Medical Radiography FAQ
What is the role of the Radiologic Technologist?
The Radiologic Technologist, often referred to as radiography, takes images of bones, tissues, organs and vessels in the human body. The Radiographer is responsible for providing patient care and safety for those who are having any Radiographic examination. The Radiologic Technologist conducts herself or himself in a professional manner, responds to patient needs and supports colleagues and associates in providing quality patient care. The program adheres to the American Society of Radiologic Technologists Standard of Ethics. (www.asrt.org)
How long is the MRAD program?
The Clark College MRAD program is a full time, two (2) years or eight (8) quarters long, program. There is more course work during the first few quarters and more clinic internship during the last few quarters. Please refer to the course curriculum for details.
What are the physical requirements necessary to become a Radiologic Technologist?
Physical stamina is an important part of the job, as technologists are on their feet most of the time standing and walking. Radiographers may have to push wheelchairs, beds, stretchers, portable equipment, and lift or move patients to position them for the procedure. Radiographers must be able to bend, reach overhead, carry supplies, and carry weight up to forty (40) pounds.
How many days a week are the clinic rotations?
Clinic days vary from 3 days a week during the second quarter up to 4 days per week toward the end of the program. There are more classes and labs in the first year of the program and more clinic hours with fewer classes in the second year. The program totals 123 credits including approximately 1736 clinic hours for the 24-month full time program, which is eight (8) quarters.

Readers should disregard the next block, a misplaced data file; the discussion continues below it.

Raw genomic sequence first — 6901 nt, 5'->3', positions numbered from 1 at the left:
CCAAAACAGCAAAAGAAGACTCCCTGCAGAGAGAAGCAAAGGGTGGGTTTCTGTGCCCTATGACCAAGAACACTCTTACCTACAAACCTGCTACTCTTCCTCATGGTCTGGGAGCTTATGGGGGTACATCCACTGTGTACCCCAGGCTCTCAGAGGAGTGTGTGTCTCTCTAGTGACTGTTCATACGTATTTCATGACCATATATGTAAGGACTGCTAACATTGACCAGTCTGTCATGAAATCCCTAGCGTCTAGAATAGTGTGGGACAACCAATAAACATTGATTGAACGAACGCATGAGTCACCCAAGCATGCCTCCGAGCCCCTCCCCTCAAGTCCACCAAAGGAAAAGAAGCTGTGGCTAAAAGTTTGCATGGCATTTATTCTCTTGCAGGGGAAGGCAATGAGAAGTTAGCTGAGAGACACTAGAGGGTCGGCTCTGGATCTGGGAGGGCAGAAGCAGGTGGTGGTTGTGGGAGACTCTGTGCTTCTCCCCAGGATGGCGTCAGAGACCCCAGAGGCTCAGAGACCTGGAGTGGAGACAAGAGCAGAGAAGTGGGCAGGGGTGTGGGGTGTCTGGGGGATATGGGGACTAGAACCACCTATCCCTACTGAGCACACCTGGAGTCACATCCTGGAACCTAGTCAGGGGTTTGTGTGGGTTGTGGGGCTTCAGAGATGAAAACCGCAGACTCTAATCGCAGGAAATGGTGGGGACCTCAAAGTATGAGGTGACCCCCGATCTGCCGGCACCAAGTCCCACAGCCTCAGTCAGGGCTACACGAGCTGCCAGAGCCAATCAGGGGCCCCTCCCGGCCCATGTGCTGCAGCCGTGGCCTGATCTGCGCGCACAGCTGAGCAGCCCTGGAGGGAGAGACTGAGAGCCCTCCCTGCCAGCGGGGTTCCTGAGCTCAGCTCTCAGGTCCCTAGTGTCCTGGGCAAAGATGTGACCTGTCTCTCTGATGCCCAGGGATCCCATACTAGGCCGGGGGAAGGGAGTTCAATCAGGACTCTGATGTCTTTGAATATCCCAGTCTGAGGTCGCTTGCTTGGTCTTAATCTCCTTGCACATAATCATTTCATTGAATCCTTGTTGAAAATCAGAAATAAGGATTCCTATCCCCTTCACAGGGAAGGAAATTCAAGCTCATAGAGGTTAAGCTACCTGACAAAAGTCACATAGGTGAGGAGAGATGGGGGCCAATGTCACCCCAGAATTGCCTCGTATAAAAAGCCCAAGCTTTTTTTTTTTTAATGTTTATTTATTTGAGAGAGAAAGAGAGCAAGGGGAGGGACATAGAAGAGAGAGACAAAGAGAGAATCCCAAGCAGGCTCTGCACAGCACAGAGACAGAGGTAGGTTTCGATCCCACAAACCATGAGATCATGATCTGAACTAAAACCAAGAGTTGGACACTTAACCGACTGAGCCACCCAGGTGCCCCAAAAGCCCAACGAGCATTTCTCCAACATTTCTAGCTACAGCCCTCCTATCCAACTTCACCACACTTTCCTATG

How many days of the week are students on campus in MRAD classes?
When students are not at the clinic site, they are in class or lab. The program requires a 40 hour per week commitment between classes, clinics, labs and other related activities.
Clinical shifts will be 8-hour shifts plus a mandatory 30-minute lunch break (or longer depending on site schedule). Students may choose to work longer than 8-hour shifts as long as the time does not exceed 40 hours for the entire week, including classes, labs and clinical hours. Shifts longer than 8 hours may NOT exceed 10-hours shifts plus a mandatory 30-minute lunch break.
A maximum of 25% of the student’s total clinical clock hours may be spent in evening and weekend assignments.
Am I exposed to Radiation?
Radiation dosimeter badges are issued every month and all students and faculty are required to wear film badges each time they are in lab or at the clinic. The Program Director monitors the badges and students must review their exposure each month.
Do you have a pregnancy policy?
Yes we have a policy and counseling in place for any student who declares her pregnancy while in the MRAD program.
What does the MRAD program cost?